HUMAN RESOURCES

Giving a Sabbatical

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When one of his most valued employees announced that she was quitting to hike the Appalachian Trail, Kurt Bleicken felt apang of panic. So Bleicken, the CEO of GreenPages, a Kittery, Maine, computer reselling company with 1998 revenues of$88 million, told the employee she could return to her job after she was done hiking. Several months later, the employeecame back charged up and more productive. "I thought that maybe this isn't such a bad idea," says Bleicken. He now offers asix-week sabbatical, with full pay, to his 125 employees after five years of employment.

Bleicken isn't alone. These days employers and employees alike are thinking more about balancing work and home. Andcompanies conscious of the tight labor market are looking for ways to keep employees happy and productive over the longhaul. While sabbaticals are hardly epidemic -- especially among small companies -- some growing businesses are starting tooffer longtime employees paid or unpaid periods of extended leave.

In 1990, Michael May and his partners left Apple Computer to found Empower Trainers and Consultants, a training businessin Overland Park, Kans., that had revenues of $10.8 million in 1998. None of them had been at Apple for the five yearsrequired to take advantage of its sabbatical policy. May says he regrets missing the opportunity, so he instituted a sabbaticalpolicy at Empower. After three years of service, employees are eligible for two weeks of sabbatical that they can combinewith one week of vacation time, for a total of three consecutive weeks off; after six years, they can similarly combine fiveweeks of sabbatical with one of their vacation weeks.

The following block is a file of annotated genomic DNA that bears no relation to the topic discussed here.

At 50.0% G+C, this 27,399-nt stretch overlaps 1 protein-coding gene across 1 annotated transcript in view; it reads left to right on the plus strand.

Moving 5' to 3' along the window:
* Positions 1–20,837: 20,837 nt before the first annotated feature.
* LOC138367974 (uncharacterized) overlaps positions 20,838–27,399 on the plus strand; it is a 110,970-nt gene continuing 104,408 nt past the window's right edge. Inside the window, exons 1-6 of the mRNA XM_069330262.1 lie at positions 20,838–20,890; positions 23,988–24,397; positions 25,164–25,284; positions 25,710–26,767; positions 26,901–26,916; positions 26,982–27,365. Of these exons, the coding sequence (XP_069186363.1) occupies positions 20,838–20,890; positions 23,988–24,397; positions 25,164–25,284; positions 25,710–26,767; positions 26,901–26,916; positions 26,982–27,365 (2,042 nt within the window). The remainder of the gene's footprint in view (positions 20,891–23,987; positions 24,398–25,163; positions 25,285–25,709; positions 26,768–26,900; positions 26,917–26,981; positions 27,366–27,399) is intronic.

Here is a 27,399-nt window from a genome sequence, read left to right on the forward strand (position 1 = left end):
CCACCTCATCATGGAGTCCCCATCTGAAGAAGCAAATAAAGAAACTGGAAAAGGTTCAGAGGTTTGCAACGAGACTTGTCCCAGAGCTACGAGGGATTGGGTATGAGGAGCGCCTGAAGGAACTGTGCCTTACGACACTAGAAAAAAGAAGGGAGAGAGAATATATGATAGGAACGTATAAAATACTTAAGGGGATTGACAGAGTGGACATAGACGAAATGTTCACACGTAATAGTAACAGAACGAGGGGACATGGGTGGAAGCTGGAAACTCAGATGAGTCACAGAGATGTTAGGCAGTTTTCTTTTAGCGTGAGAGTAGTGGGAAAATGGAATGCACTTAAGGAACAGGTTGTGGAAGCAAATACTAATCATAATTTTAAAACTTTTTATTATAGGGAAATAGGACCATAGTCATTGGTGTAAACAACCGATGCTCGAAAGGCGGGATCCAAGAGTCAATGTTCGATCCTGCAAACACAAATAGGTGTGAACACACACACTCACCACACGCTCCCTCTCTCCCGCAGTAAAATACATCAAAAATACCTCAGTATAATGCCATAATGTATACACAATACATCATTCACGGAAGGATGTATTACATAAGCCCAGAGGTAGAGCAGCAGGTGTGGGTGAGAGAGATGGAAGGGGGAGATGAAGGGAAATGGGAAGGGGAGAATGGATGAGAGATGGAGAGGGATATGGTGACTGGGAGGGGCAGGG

You might argue that the last thing a growing company can afford is to let staff members go off gallivanting for long stretchesof time. "From an overhead standpoint, it's not cheap," May admits. In his business, "giving someone six weeks off could costyou $25,000 to $30,000 in lost revenue." But refreshed employees, he argues, are more creative employees, and that couldenhance long-term retention and productivity. "This has actually saved us a bunch of people who had totally reachedburnout," says May. Plus, the benefit helps bring people on board in the first place. "It's a differentiator that most firms don'thave," he says. "We have a tough time competing for people if they just want the money."

Sabbaticals can disrupt a company's work flow, so May requires employees to give a minimum of two months' notice. Whatif an employee decides not to return? Both Bleicken and May admit that's a risk. But if that occurs, the reason goes beyondthe sabbatical, May thinks. "If they weren't happy with what they were doing, they probably weren't as good at doing it."

Last updated: Oct 21, 1999




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